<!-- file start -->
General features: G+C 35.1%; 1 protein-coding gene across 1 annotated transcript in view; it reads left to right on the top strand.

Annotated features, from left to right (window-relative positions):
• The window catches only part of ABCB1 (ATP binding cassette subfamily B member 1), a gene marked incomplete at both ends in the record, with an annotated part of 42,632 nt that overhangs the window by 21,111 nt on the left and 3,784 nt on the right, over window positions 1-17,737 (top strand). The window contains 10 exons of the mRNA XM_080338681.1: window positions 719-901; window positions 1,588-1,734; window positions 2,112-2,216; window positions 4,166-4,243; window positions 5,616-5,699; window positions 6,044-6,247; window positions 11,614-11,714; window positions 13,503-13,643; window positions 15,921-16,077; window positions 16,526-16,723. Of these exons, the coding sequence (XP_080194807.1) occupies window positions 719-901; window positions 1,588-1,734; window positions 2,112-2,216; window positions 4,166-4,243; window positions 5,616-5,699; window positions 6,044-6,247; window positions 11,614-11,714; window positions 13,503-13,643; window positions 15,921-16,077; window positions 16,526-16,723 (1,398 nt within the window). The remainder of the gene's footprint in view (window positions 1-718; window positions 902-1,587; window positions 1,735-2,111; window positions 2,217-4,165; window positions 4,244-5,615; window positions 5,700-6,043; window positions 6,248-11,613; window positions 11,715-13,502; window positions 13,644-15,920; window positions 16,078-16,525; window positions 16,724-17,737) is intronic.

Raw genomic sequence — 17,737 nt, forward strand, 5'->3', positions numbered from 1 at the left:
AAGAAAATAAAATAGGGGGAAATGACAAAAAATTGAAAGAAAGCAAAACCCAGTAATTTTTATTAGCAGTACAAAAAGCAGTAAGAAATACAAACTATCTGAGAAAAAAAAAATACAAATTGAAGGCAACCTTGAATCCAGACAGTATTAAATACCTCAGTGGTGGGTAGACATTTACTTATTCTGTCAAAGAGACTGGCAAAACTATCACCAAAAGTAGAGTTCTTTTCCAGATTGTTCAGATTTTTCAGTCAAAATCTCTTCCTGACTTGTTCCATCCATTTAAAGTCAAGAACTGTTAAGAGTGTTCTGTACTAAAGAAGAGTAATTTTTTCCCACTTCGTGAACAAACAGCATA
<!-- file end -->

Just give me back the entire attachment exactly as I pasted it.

General features: G+C 35.1%; 1 protein-coding gene across 1 annotated transcript in view; it reads left to right on the top strand.

Annotated features, from left to right (window-relative positions):
• The window catches only part of ABCB1 (ATP binding cassette subfamily B member 1), a gene marked incomplete at both ends in the record, with an annotated part of 42,632 nt that overhangs the window by 21,111 nt on the left and 3,784 nt on the right, over window positions 1-17,737 (top strand). The window contains 10 exons of the mRNA XM_080338681.1: window positions 719-901; window positions 1,588-1,734; window positions 2,112-2,216; window positions 4,166-4,243; window positions 5,616-5,699; window positions 6,044-6,247; window positions 11,614-11,714; window positions 13,503-13,643; window positions 15,921-16,077; window positions 16,526-16,723. Of these exons, the coding sequence (XP_080194807.1) occupies window positions 719-901; window positions 1,588-1,734; window positions 2,112-2,216; window positions 4,166-4,243; window positions 5,616-5,699; window positions 6,044-6,247; window positions 11,614-11,714; window positions 13,503-13,643; window positions 15,921-16,077; window positions 16,526-16,723 (1,398 nt within the window). The remainder of the gene's footprint in view (window positions 1-718; window positions 902-1,587; window positions 1,735-2,111; window positions 2,217-4,165; window positions 4,244-5,615; window positions 5,700-6,043; window positions 6,248-11,613; window positions 11,715-13,502; window positions 13,644-15,920; window positions 16,078-16,525; window positions 16,724-17,737) is intronic.

Raw genomic sequence — 17,737 nt, forward strand, 5'->3', positions numbered from 1 at the left:
AAGAAAATAAAATAGGGGGAAATGACAAAAAATTGAAAGAAAGCAAAACCCAGTAATTTTTATTAGCAGTACAAAAAGCAGTAAGAAATACAAACTATCTGAGAAAAAAAAAATACAAATTGAAGGCAACCTTGAATCCAGACAGTATTAAATACCTCAGTGGTGGGTAGACATTTACTTATTCTGTCAAAGAGACTGGCAAAACTATCACCAAAAGTAGAGTTCTTTTCCAGATTGTTCAGATTTTTCAGTCAAAATCTCTTCCTGACTTGTTCCATCCATTTAAAGTCAAGAACTGTTAAGAGTGTTCTGTACTAAAGAAGAGTAATTTTTTCCCACTTCGTGAACAAACAGCATA